As it is nearly 1:30 PM when we arrive back at Pompeii, and we're here, we decide to just to see the ruins. Oh, Capri -- soon, my love. Soon.
Angello, who has won the patron saint of today award, arranges for us to leave our cheeses at a restaurant by the ruins while we visit. It will be nice not to have to carry everything, and maybe if mom gets tired, she can head back here and wait for me comfortably. It is dawning on me a bit that the reason for this trip -- her 60th birthday -- signifies something a little scary. She's getting older. She has a hard time seeing at night, walking on uneven terrain and she can't really hear me... although I'm not convinced she's not just ignoring me. Selective hearing runs in our family.
Pompeii is amazing. It's like a huge time capsule, but also weirdly modern when you think about everything that is based on Roman systems, like the judiciary. In the forum, the is a raised area where judges would hear cases... partially to raise their status in a very literal way, but also to keep them safe. Our judges sit on a bench, above everyone else in court. the legal process is also very similar, with an accusation and a defense.
The homes are beautiful, but sort of fake looking in a way. When you look at the frescoes painted on the walls and the exquisitely detailed mosaic floors, it is impossible for your mind to justify their age given the amazing condition. I think the only conclusion my mind comes to is that it can't be real. It's Italian Disney.
There are a few things that really stand out to me here. For one, the plaster casts of the bodies are unbelievable. Imagine this: it's sometime in the 1800's, and the plaster/mold technique is relatively new. You are an archeologist who is excavating part of Pompeii when workers come to you reporting a strange cavity with bone fragments in it. An empty space in rubble. Instead of ordering it cleared, you have plaster poured into it and then carefully chipped away to reveal a body, face frozen, contorted, at the exact moment of death. There is one where you can see the skull and teeth, another, a person curled up in fear. And a dog... chained up and unable to flee. It paints a pretty crazy three dimensional picture of what must have been a horrific event.
I am also struck by the speed bumps. The streets are rough stone lined by raised sidewalks. Across it in many areas are three large stones, separated in a very unique way. With space, apparently, for chariot wheels. They served two functions -- slowing down traffic, and creating a way for people to cross when the water would be too deep in the street. Ingenious.
And last, but not least... a brothel, with it's stone beds and suggestive frescoes painted on the walls. We enter this room with a number of older tourists who are laughing and pointing like teenagers.
Speaking of other tourists... we have a run in with some today. The tour leaders are actually incredibly rude. They bring large groups in and then just stand -- in full blockade formation -- wherever they decide to give a chat about one of the features of the site. You can't cross the road, or see anything until they move out of the way. We had just finished walking out of the bath house (also really cool, by the way), deciding to go out the same way we came in so we didn't get off track. A large British female guide made a very loud comment to her group about people who don't leave from the correct door.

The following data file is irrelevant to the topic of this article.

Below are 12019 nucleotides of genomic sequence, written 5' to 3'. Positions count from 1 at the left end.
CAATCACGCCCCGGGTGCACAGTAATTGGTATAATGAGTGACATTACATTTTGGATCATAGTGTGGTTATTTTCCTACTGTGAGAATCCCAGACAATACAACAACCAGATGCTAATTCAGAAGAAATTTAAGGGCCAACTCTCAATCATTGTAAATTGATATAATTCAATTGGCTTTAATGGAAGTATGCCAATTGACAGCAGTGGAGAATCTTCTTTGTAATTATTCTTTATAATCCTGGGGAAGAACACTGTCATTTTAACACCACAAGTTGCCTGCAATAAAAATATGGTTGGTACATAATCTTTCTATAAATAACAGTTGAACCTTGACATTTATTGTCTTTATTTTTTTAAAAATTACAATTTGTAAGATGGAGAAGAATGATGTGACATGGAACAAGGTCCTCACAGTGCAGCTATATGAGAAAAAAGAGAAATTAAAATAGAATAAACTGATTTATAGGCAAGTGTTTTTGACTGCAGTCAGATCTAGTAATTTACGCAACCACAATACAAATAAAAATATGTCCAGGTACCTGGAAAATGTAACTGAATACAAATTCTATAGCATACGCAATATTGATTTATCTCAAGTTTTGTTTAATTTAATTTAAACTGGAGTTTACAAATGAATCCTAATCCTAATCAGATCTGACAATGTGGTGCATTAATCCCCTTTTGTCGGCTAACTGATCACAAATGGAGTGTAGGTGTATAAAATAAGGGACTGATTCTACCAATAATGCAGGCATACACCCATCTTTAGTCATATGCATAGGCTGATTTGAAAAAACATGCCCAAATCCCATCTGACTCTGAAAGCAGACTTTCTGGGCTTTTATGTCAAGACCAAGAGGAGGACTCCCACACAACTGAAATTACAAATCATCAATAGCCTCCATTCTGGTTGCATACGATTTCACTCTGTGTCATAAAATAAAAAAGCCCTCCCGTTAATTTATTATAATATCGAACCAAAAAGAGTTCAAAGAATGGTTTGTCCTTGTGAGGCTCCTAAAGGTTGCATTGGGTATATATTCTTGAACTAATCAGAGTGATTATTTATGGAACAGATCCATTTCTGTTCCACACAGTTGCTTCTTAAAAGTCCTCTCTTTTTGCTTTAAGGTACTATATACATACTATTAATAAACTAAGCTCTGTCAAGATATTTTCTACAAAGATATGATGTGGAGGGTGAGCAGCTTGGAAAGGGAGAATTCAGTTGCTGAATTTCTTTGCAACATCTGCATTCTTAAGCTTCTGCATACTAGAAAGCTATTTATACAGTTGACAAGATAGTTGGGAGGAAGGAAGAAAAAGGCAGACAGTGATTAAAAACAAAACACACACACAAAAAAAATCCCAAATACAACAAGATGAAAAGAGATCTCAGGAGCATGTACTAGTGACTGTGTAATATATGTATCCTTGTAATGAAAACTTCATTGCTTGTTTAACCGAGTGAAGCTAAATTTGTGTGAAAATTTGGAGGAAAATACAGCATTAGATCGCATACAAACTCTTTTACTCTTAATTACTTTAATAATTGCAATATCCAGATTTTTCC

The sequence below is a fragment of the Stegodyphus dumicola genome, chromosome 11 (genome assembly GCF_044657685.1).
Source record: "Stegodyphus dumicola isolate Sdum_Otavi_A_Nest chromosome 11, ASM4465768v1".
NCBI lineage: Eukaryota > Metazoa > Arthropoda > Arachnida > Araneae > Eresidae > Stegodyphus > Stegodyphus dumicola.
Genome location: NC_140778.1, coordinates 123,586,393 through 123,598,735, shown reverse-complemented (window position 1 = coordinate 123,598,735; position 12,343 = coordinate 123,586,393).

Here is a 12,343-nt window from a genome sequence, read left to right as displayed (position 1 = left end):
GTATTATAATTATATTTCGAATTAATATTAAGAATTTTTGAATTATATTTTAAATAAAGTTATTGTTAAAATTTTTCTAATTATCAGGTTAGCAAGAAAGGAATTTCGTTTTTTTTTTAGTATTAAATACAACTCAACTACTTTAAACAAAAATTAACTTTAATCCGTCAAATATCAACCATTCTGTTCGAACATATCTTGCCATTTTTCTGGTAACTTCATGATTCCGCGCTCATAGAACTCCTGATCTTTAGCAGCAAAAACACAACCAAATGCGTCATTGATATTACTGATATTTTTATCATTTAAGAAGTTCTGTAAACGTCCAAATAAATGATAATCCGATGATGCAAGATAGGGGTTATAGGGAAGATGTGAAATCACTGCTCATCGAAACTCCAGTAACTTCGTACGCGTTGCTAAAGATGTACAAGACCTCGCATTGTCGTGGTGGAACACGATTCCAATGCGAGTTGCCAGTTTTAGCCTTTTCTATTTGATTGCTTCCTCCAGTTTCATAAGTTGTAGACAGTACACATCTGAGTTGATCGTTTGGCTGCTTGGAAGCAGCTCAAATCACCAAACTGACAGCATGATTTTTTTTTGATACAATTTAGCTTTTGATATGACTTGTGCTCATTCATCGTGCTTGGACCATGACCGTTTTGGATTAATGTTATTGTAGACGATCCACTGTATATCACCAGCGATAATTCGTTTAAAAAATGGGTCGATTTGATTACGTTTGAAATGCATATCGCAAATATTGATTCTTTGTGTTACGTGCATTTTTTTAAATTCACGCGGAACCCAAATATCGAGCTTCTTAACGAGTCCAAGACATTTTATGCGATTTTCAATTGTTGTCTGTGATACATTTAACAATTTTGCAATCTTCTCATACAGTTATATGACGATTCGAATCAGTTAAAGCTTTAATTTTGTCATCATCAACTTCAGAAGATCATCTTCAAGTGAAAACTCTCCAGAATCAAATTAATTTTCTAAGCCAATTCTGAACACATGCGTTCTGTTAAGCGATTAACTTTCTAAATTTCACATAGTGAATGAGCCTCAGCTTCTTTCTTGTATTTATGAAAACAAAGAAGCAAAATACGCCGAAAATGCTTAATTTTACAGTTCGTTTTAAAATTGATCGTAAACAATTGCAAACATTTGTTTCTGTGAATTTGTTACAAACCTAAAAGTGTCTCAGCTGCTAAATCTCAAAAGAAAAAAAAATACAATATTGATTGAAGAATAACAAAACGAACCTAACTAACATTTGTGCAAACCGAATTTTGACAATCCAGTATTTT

Come on. It's not like there's and illuminated exit sign here. Or ANY exit sign for that matter.
I thank her for letting us know we are not doing this correctly. One of the tourists in the group says if everyone did it the wrong way, there would be a mess. One of the men calls us a bunch of corkers. I'm a little sad about the whole thing. I like the Brits. People can just be so damn rude. Until now, the rudest tourists I've ever encountered was this American woman in India, or maybe this German guy on a train to Machu Piccu in Peru. Maybe I should be thankful we've been absolved.
God save the queen.
We do some shopping in Sorrento, where I finally get my bathing suit. And two outfits, reasonably priced of course, that I will be sending to the stupid airline for reimbursement. Mom is exhausted. We need to slow the days down a but, and I think things will be easier when we don't have to use the bus to get anywhere. We've been burning the candle at both ends trying to get it all in. We head for dinner in the square at a place call Syrenuse Bar Ristorante. Mom orders pizza, which she says is not as good as the pizza in Naples, while I opt for linguini with mascarpone and lemon sauce. My mouth died and went to heaven. It's the best thing I've eaten here so far.
We have a little argument. Actually, kind of a big one. It has been almost a week, after all. I'm spending too much time blogging, and every time we stop and there is Wi-Fi, I'm busy looking stuff up. Or on the phone dealing with luggage. Or I'm stressed out trying to manage all the logistics. This IS a vacation... one we're supposed to be having together. I'm not doing well to remember that. In my bag I have a journal, which is what I would be doing more of to get these moments down for the book. I feel terrible and I am not finding an easy way to balance it all.
So, I'm taking tomorrow off. Mom doesn't know it yet, but she'll be blogging about Capri tomorrow. See you kids back in school on Monday.